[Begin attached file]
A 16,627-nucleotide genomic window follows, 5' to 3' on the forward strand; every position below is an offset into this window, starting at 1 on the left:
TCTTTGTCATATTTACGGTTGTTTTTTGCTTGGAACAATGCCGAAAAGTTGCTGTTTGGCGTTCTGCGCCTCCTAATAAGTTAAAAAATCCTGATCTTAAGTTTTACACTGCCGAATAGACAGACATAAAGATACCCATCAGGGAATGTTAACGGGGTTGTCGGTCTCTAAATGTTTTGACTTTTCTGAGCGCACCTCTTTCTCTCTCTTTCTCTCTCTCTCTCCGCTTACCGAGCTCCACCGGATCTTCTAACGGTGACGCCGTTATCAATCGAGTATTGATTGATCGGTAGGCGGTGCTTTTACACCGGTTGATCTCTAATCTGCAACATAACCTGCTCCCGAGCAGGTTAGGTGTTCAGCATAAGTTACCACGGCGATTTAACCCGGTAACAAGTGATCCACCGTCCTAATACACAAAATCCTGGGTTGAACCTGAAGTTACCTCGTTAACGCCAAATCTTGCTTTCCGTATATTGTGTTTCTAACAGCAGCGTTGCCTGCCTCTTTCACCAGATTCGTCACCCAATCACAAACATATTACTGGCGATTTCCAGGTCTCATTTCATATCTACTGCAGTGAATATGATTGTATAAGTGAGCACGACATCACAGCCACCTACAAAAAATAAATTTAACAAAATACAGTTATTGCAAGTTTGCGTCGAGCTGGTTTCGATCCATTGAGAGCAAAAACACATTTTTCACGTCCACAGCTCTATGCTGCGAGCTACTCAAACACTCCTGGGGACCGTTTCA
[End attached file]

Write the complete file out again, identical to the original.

A 16,627-nucleotide genomic window follows, 5' to 3' on the forward strand; every position below is an offset into this window, starting at 1 on the left:
TCTTTGTCATATTTACGGTTGTTTTTTGCTTGGAACAATGCCGAAAAGTTGCTGTTTGGCGTTCTGCGCCTCCTAATAAGTTAAAAAATCCTGATCTTAAGTTTTACACTGCCGAATAGACAGACATAAAGATACCCATCAGGGAATGTTAACGGGGTTGTCGGTCTCTAAATGTTTTGACTTTTCTGAGCGCACCTCTTTCTCTCTCTTTCTCTCTCTCTCTCCGCTTACCGAGCTCCACCGGATCTTCTAACGGTGACGCCGTTATCAATCGAGTATTGATTGATCGGTAGGCGGTGCTTTTACACCGGTTGATCTCTAATCTGCAACATAACCTGCTCCCGAGCAGGTTAGGTGTTCAGCATAAGTTACCACGGCGATTTAACCCGGTAACAAGTGATCCACCGTCCTAATACACAAAATCCTGGGTTGAACCTGAAGTTACCTCGTTAACGCCAAATCTTGCTTTCCGTATATTGTGTTTCTAACAGCAGCGTTGCCTGCCTCTTTCACCAGATTCGTCACCCAATCACAAACATATTACTGGCGATTTCCAGGTCTCATTTCATATCTACTGCAGTGAATATGATTGTATAAGTGAGCACGACATCACAGCCACCTACAAAAAATAAATTTAACAAAATACAGTTATTGCAAGTTTGCGTCGAGCTGGTTTCGATCCATTGAGAGCAAAAACACATTTTTCACGTCCACAGCTCTATGCTGCGAGCTACTCAAACACTCCTGGGGACCGTTTCA